If you’re trying to improve your company or agency’s relationship with local limited English proficient (LEP) populations, you may have been advised to partner up with a community-based organization — but what does that actually mean?

Allow us to explain.

As defined by the folks at Carleton University’s Community First initiative, community-based organizations, also referred to as CBOs, are “non-profit, non-governmental, or charitable organizations that represent community needs and work to help them. CBOs may be associated with a particular area of concern or segment of the community.”

CBOs — examples include mutual aid groups, local LGBTQ centers, and legal funds, just to name a few — play a key role in addressing the unique needs of local communities. These organizations are usually staffed by members of the community or people who are intimately familiar with it, making them essential to creating sustainable change that centers the needs of the local community.

If you’re looking to expand your outreach and build trust with local immigrant populations or people with limited English proficiency (LEP), partnering with CBOs is a good first step.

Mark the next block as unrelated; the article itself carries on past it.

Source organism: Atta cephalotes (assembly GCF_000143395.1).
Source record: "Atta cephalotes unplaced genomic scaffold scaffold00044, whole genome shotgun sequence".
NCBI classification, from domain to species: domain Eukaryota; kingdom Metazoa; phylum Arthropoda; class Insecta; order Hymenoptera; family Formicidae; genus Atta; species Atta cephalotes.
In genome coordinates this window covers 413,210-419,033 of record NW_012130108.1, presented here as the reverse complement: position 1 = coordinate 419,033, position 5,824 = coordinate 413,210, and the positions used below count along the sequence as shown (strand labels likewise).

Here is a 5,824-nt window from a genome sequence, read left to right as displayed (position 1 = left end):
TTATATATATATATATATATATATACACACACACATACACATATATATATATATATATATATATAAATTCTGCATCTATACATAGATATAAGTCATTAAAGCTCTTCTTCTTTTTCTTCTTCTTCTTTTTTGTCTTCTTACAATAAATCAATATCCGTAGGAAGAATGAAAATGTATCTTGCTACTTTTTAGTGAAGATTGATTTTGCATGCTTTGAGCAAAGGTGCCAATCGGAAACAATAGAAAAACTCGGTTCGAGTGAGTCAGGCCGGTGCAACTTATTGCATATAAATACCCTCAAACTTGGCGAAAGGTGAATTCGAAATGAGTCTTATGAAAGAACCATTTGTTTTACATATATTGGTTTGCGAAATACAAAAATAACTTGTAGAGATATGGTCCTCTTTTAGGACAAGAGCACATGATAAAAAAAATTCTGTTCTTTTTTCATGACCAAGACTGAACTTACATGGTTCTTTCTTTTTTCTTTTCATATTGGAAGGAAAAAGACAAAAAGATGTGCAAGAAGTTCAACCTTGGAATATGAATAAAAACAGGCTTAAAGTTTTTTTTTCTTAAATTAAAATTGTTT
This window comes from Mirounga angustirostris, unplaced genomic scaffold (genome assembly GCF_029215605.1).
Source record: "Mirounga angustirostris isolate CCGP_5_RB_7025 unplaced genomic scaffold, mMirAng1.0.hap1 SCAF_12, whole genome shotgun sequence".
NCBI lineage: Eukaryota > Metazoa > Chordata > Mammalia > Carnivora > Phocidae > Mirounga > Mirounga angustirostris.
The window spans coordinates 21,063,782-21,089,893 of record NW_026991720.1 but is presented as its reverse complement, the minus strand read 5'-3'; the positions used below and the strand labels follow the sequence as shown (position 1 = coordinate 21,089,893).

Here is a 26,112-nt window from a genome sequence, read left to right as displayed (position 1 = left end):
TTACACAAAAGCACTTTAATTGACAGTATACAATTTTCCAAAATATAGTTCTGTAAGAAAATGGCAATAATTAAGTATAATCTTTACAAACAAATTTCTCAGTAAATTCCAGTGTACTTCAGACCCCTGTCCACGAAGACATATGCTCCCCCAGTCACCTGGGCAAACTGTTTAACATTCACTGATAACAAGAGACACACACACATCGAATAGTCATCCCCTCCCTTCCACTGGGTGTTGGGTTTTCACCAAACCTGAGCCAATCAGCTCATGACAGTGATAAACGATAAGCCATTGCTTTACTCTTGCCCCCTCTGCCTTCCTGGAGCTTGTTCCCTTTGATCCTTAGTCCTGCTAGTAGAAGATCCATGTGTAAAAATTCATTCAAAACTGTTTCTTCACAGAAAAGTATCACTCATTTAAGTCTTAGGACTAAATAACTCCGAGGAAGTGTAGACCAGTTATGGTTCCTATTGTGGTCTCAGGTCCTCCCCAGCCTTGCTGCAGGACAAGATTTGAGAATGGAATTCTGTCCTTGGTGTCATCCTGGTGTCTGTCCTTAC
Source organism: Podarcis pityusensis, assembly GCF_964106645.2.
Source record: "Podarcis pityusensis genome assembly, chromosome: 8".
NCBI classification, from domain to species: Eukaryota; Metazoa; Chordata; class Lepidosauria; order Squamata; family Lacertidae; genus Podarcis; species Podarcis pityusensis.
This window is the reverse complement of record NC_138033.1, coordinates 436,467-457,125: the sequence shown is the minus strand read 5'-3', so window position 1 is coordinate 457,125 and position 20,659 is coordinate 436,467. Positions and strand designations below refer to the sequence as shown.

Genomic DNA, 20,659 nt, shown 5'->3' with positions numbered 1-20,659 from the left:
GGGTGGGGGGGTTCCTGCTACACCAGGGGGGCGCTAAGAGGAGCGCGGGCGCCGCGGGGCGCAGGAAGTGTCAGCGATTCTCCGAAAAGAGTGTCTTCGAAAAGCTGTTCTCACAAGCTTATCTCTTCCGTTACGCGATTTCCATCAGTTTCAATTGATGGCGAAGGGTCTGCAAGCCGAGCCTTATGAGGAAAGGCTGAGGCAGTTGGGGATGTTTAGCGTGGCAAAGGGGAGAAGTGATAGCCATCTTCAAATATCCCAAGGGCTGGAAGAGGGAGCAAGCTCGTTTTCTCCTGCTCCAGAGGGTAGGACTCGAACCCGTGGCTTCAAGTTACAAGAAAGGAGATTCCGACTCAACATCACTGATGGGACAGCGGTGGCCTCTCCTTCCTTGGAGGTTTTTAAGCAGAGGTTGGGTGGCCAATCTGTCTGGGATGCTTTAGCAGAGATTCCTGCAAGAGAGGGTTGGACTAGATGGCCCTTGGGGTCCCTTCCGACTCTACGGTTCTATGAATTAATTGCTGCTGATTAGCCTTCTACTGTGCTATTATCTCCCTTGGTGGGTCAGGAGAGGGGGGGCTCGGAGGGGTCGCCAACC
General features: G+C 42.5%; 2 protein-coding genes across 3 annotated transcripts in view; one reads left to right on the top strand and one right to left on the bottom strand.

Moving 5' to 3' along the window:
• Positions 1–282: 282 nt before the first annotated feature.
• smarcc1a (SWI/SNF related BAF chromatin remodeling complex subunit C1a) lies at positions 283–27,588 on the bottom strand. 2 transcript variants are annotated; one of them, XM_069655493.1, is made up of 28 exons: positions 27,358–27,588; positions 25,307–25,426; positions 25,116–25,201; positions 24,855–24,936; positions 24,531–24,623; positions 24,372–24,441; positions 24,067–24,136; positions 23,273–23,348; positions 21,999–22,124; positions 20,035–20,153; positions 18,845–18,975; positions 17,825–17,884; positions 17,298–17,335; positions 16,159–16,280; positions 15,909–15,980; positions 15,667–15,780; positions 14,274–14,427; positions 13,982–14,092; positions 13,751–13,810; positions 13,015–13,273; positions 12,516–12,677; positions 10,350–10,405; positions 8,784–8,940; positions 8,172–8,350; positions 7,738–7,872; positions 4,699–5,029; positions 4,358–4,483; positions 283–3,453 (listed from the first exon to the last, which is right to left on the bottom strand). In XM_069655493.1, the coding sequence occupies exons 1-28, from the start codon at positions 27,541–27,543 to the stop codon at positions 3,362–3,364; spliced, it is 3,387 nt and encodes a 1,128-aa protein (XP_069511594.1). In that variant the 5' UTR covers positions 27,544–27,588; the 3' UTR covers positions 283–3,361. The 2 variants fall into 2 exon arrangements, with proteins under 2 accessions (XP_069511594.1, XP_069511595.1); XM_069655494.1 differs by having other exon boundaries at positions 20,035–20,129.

Historically, immigrant communities and people with LEP may have developed low trust toward certain groups — for example, government agencies or healthcare providers — due to marginalization or mistreatment. Partnering with CBOs that advocate for the needs of immigrants can help your organization gain the trust of the populations you serve.

By partnering with CBOs, you can learn more about the immigrant communities that your organization serves and get a better sense of how to best meet their needs. Building trust might not be easy at first, but over time, CBOs can help you develop a fruitful relationship with historically underserved communities.